President Obama Refuses to Issue Ban on Gay Discrimination

President Obama has refused to issue an executive order that would have prevented federal contractors from discriminating against employees and potential employees, based on their sexual orientation or gender identity. Given the upcoming election, gay activists have accused the President of valuing his own political career over the civil liberties of Americans. Tico Almeida, the founder of Freedom to Work, was quoted as saying, “This is a political calculation that cannot stand.”

Seventy-two members of Congress wrote the President earlier this month, urging him to issue to the executive order. The letter raised concern about billions of taxpayer dollars that have gone to companies that discriminate against the LGBT community. For example, DynCorp, a military contractor, was found to have permitted a hostile work environment, which led to one employee being subjected to hateful and derogatory anti-gay slurs on a daily basis. The letter also cited recent polling, which showed that 75% of the voters in the upcoming election support the protection of LGBT individuals from workplace discrimination.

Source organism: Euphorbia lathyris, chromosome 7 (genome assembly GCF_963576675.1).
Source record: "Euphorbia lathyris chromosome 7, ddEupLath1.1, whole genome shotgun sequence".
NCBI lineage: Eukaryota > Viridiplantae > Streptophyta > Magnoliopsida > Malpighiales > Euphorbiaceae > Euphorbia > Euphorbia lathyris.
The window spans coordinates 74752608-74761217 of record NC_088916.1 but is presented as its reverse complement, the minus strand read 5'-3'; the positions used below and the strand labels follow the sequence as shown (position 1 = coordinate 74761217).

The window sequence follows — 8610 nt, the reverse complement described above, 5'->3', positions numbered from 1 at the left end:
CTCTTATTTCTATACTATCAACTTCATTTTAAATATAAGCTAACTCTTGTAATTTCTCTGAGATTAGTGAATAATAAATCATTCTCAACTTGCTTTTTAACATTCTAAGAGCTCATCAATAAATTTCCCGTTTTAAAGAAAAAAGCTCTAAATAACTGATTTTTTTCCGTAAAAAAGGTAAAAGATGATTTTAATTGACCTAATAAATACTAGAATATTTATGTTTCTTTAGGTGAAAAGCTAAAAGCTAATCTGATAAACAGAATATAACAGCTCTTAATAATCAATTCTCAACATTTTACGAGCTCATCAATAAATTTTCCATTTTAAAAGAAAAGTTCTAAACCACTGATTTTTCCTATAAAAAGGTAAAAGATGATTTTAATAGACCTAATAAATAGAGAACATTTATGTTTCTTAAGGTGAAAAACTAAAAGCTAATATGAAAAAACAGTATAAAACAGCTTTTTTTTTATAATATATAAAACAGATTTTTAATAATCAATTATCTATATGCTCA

In lieu of issuing the executive order, President Obama has cast his support behind ENDA, the Employment Non-Discrimination Act. While the Act would achieve similar goals, President Obama’s support of it is token, at best. “There is no way the ENDA . . . will pass this Congress,” according to Winnie Stachelberg, of the Center for American Progress.

The Center for American Progress issued a paper on April 4th, which highlighted the reason’s why the ENDA is not a sufficient replacement for the executive order. The executive order would have covered the deficiencies of the ENDA, which does not apply to federal contractors with less than fifteen employees. Polling of small business owners has shown that the majority support LGBT protection and do not feel that they would be financially burdened by anti-discrimination policies. Additionally, under ENDA, LGBT individuals who suffer discrimination in the workplace must come forward and file a complaint with the EEOC. If President Obama had issued the executive order, the Office of Federal Contract Compliance Programs could have made proactive compliance evaluations, which are a vital part of combating employment discrimination.

President Obama has largely supported LGBT rights, repealing the “don’t ask, don’t tell” policy that prohibited gays from openly serving in the military. His administration has also recently dropped legal support of the Defense of Marriage Act, which would bar federal recognition of same-sex marriages. Nevertheless, President Obama is yet to actually support gay marriage, which he opposed in the 2008 election.

For more information, please visit The Wall Street Journal and The Washington Post.

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